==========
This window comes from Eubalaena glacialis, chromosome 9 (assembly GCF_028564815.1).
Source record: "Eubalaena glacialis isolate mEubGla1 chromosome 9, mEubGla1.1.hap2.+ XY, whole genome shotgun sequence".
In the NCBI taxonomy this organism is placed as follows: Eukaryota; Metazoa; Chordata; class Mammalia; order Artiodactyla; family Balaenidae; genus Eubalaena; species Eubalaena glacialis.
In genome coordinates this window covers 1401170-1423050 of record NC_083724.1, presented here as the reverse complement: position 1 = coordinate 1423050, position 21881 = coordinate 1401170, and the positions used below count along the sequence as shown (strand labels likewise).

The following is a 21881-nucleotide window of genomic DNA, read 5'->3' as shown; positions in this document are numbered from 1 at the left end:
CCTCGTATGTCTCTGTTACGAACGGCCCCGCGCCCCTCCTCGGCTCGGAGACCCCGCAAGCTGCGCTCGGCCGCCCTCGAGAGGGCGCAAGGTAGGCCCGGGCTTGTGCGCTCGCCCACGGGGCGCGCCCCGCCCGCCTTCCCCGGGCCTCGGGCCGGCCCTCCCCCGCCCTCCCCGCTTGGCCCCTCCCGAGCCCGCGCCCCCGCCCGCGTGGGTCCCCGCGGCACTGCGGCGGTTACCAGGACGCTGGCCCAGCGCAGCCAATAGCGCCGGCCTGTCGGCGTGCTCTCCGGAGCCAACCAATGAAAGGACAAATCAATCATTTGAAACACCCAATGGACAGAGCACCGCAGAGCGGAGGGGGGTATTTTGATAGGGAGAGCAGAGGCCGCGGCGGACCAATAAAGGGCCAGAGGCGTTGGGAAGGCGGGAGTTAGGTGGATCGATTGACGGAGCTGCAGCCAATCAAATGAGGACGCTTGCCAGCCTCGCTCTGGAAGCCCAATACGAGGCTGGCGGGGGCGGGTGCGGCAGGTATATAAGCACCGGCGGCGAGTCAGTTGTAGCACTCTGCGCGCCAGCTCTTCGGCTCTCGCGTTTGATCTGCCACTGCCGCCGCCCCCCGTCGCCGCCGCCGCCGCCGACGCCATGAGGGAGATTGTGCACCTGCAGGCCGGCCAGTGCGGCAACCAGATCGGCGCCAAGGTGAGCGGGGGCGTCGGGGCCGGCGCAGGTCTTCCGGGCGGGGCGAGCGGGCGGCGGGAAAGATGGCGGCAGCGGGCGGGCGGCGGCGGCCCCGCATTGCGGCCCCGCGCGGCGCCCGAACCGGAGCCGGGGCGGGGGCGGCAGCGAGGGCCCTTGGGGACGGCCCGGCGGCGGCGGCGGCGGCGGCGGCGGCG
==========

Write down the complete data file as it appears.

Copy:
This window comes from Eubalaena glacialis, chromosome 9 (assembly GCF_028564815.1).
Source record: "Eubalaena glacialis isolate mEubGla1 chromosome 9, mEubGla1.1.hap2.+ XY, whole genome shotgun sequence".
In the NCBI taxonomy this organism is placed as follows: Eukaryota; Metazoa; Chordata; class Mammalia; order Artiodactyla; family Balaenidae; genus Eubalaena; species Eubalaena glacialis.
In genome coordinates this window covers 1401170-1423050 of record NC_083724.1, presented here as the reverse complement: position 1 = coordinate 1423050, position 21881 = coordinate 1401170, and the positions used below count along the sequence as shown (strand labels likewise).

The following is a 21881-nucleotide window of genomic DNA, read 5'->3' as shown; positions in this document are numbered from 1 at the left end:
CCTCGTATGTCTCTGTTACGAACGGCCCCGCGCCCCTCCTCGGCTCGGAGACCCCGCAAGCTGCGCTCGGCCGCCCTCGAGAGGGCGCAAGGTAGGCCCGGGCTTGTGCGCTCGCCCACGGGGCGCGCCCCGCCCGCCTTCCCCGGGCCTCGGGCCGGCCCTCCCCCGCCCTCCCCGCTTGGCCCCTCCCGAGCCCGCGCCCCCGCCCGCGTGGGTCCCCGCGGCACTGCGGCGGTTACCAGGACGCTGGCCCAGCGCAGCCAATAGCGCCGGCCTGTCGGCGTGCTCTCCGGAGCCAACCAATGAAAGGACAAATCAATCATTTGAAACACCCAATGGACAGAGCACCGCAGAGCGGAGGGGGGTATTTTGATAGGGAGAGCAGAGGCCGCGGCGGACCAATAAAGGGCCAGAGGCGTTGGGAAGGCGGGAGTTAGGTGGATCGATTGACGGAGCTGCAGCCAATCAAATGAGGACGCTTGCCAGCCTCGCTCTGGAAGCCCAATACGAGGCTGGCGGGGGCGGGTGCGGCAGGTATATAAGCACCGGCGGCGAGTCAGTTGTAGCACTCTGCGCGCCAGCTCTTCGGCTCTCGCGTTTGATCTGCCACTGCCGCCGCCCCCCGTCGCCGCCGCCGCCGCCGACGCCATGAGGGAGATTGTGCACCTGCAGGCCGGCCAGTGCGGCAACCAGATCGGCGCCAAGGTGAGCGGGGGCGTCGGGGCCGGCGCAGGTCTTCCGGGCGGGGCGAGCGGGCGGCGGGAAAGATGGCGGCAGCGGGCGGGCGGCGGCGGCCCCGCATTGCGGCCCCGCGCGGCGCCCGAACCGGAGCCGGGGCGGGGGCGGCAGCGAGGGCCCTTGGGGACGGCCCGGCGGCGGCGGCGGCGGCGGCGGCGGCG